commodity $ account assets:cash:checking account liabilities:credit:credit_card ... account budgets:live:rent account budgets:live:groceries ...
HLedger has a lot of options. If you don’t want to mess around with them each time you need to know if you can buy a pair of socks or not, argument files help immensely in accessing presets that give you the reports you need quickly. I have two of these so far:
budget.args shows me the current status of my envelope budgets using the
balance budgets:* -s # Use strict mode --tree # Display it as a tree --cumulative # Show running total of budgets, not just this month's allocation
balance.args shows me the balance of all of my asset accounts (ie bank accounts) + liabilities (loans, credit cards, etc.):
balancesheet -s # Strict mode -V # Show everything in its current market value, in $ -5 # Limit the account tree depth to 5 -E # Show empty --tree # Display it as a tree assets:* # The accounts to display... liabilities:*
Obviously a large draw to YNAB is their implementation of the envelope method of budgeting. I found this guide linked from the Cookbooks page of the hledger manual which detailed how to go about implementing envelopes using sub-accounts. After giving it a shot, I found a major issue with this method is that your budgets must be sub-accounts of a physical account (ie your checking account) and can’t be mixed among them. This means that if you were to have two checking accounts for spending, your budgets would have to be split amongst the two rather than having a pool of “cash to be allocated” that can be put in whatever budgets you’d like.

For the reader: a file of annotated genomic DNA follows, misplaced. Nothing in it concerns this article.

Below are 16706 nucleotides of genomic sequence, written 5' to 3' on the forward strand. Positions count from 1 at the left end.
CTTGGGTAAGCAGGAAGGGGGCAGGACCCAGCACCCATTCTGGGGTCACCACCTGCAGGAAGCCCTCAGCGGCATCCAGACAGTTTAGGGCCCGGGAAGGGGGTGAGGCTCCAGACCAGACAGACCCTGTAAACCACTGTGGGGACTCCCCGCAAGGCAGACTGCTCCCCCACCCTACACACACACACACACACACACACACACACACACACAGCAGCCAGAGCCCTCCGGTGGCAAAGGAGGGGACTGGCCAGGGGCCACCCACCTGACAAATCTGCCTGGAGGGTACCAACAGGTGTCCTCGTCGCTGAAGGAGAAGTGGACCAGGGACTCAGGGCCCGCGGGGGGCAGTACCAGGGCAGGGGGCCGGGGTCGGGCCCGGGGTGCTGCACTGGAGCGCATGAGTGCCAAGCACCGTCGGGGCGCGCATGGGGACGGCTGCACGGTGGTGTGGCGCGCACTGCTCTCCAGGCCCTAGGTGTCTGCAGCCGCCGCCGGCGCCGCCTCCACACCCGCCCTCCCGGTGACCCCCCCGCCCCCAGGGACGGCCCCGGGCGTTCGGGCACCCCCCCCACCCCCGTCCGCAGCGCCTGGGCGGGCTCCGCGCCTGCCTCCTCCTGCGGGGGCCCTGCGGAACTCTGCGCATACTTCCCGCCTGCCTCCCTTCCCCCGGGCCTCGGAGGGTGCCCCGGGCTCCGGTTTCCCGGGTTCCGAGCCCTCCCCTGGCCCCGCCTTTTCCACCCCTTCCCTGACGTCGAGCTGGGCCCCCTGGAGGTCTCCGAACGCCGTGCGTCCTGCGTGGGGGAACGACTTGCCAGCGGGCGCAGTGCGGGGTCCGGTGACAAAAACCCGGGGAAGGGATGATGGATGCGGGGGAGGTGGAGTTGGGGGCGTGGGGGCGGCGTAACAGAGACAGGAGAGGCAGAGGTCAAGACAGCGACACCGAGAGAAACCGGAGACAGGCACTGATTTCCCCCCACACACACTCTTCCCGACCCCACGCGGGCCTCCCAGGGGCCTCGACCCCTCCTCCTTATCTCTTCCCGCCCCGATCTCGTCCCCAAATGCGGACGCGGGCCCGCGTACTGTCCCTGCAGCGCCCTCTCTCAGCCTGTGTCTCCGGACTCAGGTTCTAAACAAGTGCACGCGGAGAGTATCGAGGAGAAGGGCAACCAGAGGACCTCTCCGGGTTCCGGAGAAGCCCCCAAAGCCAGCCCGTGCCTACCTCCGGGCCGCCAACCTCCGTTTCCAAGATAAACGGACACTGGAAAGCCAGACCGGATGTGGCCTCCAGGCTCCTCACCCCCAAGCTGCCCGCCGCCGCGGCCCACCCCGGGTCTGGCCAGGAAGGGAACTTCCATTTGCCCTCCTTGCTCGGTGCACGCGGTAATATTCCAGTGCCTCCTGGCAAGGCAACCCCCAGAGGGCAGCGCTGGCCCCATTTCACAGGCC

This may work for some people with a single bank account but for my particular setup I found it to be limiting. I ended up venturing into my own territory by using virtual postings for my envelope budgets. This setup more closely imitates YNAB by allowing budgets to have funding that spans multiple physical accounts.
To set it up, I first made a few transactions with assertions to place the amount of money I had available in cash into an
unallocated budget. For this example we’ll assume we have $1000 total across all of our physical accounts:
2022-02-01 * Initial budget transfer assets:cash ==* $1000 ; Ensure we're correct in assuming we have $1000 available (budgets:unallocated) $1000 [budgets] ==* $1000
Next we’ll take the money in the
unallocated budget and assign each dollar a job:
2022-02-01 * Budget allocations [budgets:live:rent] $500.00 [budgets:live:utilities] $100.00 [budgets:live:groceries] $150.00 [budgets:fun:restaurants] $250.00 [budgets:unallocated]
Once we’ve done that we can see the current value of our budgets:
$ hledger -f ./test.dat bal budgets --tree $1000.00 budgets $250.00 fun:restaurants $750.00 live $150.00 groceries $500.00 rent $100.00 utilities -------------------- $1000.00